I was diagnosed with polycystic ovary syndrome (PCOS) at 21 years old and I had just had the worst period of my life. It was so bad, I went to the ER because I thought I was hemorrhaging. I tried every drug with no relief, and I simply couldn't take it anymore. I was ready to learn how to treat PCOS naturally.
I'll be the first one to tell you I'm a cynic. I shake my head at natural remedies most of the time, preferring to lean heavily on western medicine and cold, hard data. I mean, I'm a health and science writer — I read journal articles the way most people read Tumblr posts. Nothing is sexier than peer-reviewed research, right? Except one big area in my life where none of it has ever worked — my freaking lady engine.
The whole thing is crap, to be honest. I have pretty severe PCOS, endometriosis, and clinically-treated anemia. Because if my body likes to do one thing, it's screw with me. None of the drugs work for me because hormonal medication is out of the question after a complication I developed during my last pregnancy. Therefore, I had to turn to the woo. My PCOS got so bad that I would literally be willing to dance naked in a circle of women who worship clam chowder and Real Housewives if it meant relief. Fortunately, much of the treatments revolve around diet and exercise and require only infrequent, solo nudity.
The first thing I did was learn everything I could about PCOS — the causes (your ovaries hate you), the clinical treatments (weight loss and hormones), and anecdotal evidence that might point to relief (the fun stuff). I worked with both my general practitioner and my OB-GYN, as well as a nutritionist and a personal trainer, and you should, too, if you can. (I am fortunate that my insurance pays for all of this. I know how lucky I am.)
PCOS is complicated. According to the American Association of Clinical Endocrinologists, women with PCOS are prone to weight gain, diabetes, excess hair, arthritis, depression, anxiety, and a strange desire to scoop out their own ovaries with a grapefruit spoon. (OK, that last one may just be me.) Our bodies produce too much androgen and it makes our estrogen-powered ovaries go haywire and backfire by forming cysts. The androgen also makes us prone to store fat in areas typically seen in males, namely, the belly. As well as causing excess facial and chest hair growth, while screwing with our blood sugar, noted UCLA Obstetrics and Gynecology, and putting us at greater risk for cardiovascular diseases. The natural treatments mostly revolve around curbing those last two to assist the ovarian function overall.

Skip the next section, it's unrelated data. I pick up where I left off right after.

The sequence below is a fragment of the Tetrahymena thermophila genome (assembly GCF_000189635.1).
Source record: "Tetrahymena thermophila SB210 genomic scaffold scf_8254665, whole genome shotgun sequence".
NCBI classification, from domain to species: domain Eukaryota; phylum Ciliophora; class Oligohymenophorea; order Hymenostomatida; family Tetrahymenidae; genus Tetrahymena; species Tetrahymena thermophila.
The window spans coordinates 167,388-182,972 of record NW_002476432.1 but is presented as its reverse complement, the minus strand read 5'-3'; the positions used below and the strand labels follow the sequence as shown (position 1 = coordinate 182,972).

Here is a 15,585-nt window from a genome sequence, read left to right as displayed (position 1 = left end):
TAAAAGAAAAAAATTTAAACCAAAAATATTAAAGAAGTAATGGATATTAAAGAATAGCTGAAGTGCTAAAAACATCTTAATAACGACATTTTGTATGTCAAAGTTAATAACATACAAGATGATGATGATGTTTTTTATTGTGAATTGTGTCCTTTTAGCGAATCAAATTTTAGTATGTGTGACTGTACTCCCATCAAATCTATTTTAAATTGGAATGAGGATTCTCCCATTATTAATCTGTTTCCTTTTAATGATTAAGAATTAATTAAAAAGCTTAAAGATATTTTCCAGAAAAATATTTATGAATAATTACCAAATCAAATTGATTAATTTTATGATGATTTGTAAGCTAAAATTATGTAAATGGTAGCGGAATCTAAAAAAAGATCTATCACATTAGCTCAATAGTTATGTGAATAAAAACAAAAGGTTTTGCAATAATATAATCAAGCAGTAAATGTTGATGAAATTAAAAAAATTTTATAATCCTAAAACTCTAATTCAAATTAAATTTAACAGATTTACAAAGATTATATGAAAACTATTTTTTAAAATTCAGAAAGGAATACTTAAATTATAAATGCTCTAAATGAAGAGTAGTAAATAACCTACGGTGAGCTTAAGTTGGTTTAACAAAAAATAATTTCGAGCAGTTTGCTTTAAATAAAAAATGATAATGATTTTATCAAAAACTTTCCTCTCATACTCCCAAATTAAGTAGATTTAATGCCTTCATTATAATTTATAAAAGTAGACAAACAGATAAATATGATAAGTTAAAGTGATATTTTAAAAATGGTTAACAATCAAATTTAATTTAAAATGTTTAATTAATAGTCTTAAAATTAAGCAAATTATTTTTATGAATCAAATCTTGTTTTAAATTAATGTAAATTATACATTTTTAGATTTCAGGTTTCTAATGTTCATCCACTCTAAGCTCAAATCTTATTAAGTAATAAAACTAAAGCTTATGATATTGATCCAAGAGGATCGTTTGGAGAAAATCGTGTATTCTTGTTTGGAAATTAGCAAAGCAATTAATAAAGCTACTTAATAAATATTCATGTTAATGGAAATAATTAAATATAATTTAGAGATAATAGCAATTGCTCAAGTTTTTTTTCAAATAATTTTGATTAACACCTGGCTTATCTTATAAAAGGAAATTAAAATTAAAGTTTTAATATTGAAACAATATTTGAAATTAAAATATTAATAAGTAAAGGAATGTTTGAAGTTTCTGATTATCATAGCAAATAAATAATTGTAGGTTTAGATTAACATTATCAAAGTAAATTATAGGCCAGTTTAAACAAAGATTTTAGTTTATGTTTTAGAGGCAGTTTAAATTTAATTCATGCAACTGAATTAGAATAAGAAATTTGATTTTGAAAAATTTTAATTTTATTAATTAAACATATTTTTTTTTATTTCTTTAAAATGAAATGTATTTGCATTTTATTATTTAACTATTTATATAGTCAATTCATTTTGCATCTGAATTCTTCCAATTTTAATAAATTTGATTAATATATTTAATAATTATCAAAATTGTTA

When I was first diagnosed with PCOS, my weight was out of control. I'd gained 50 pounds in six months, and became severely depressed. Therefore, the first thing I did was get fit. This was not easy. In fact, I ended up having gastric bypass surgery because all of my attempts failed, and I was 315 pounds and pre-diabetic with high blood pressure at age 21. This is not uncommon. The World Journal of Diabetes noted that weight loss surgery for women with PCOS is often an effective treatment to jump start the body out of the homeostasis it falls into with PCOS.
However, it's not permanent. Right at this very minute, I am re-working my diet and exercise plan, and, wait for it, going sober, to pull myself once again out of PCOS's nasty clutches. My surgery was 12 years ago, and I really have to work at my diet and exercise to stay ahead of the game. Even more now that I'm over 30 and have a job that is fairly sedentary. For me, that means a vegan diet rich in soy products and fruits and vegetables, and low in sugar (so hard for me). Other women follow a more ketogenic plan to much success, noted Nutrition and Metabolism.
I also take a vitamin E and D supplement, as well as flax oil and chia seeds (in the form of pudding or in a smoothie) as recent studies have shown that they are beneficial for women with PCOS. They work together to lower insulin levels, which helps balance the androgen serum levels, and either helps keep weight off or helps you lose weight. It's cyclical.
Currently, diet and supplements are the only peer-reviewed natural aids for PCOS, but I know women who swear by Traditional Chinese Medicine, with a combination of acupuncture therapy and diet therapy. While there isn't as much peer data on this, there is thousands of years of anecdotal evidence, and that's a pretty strong case for it. Just make sure to talk to your OB-GYN or general practitioner to determine the safety of the treatments.
It's not an easy disease to control, and sometimes, it's overwhelming. But, there are PCOS support groups out there, and I find that it's really helpful to have someone to talk to about your disease. Plus, they might have more tips and tricks to help you out along the way. Talk to as many professionals as you can, and keep doing the hard work. It sucks, but it can get better, whether you treat it with prescription medication or make natural lifestyle changes.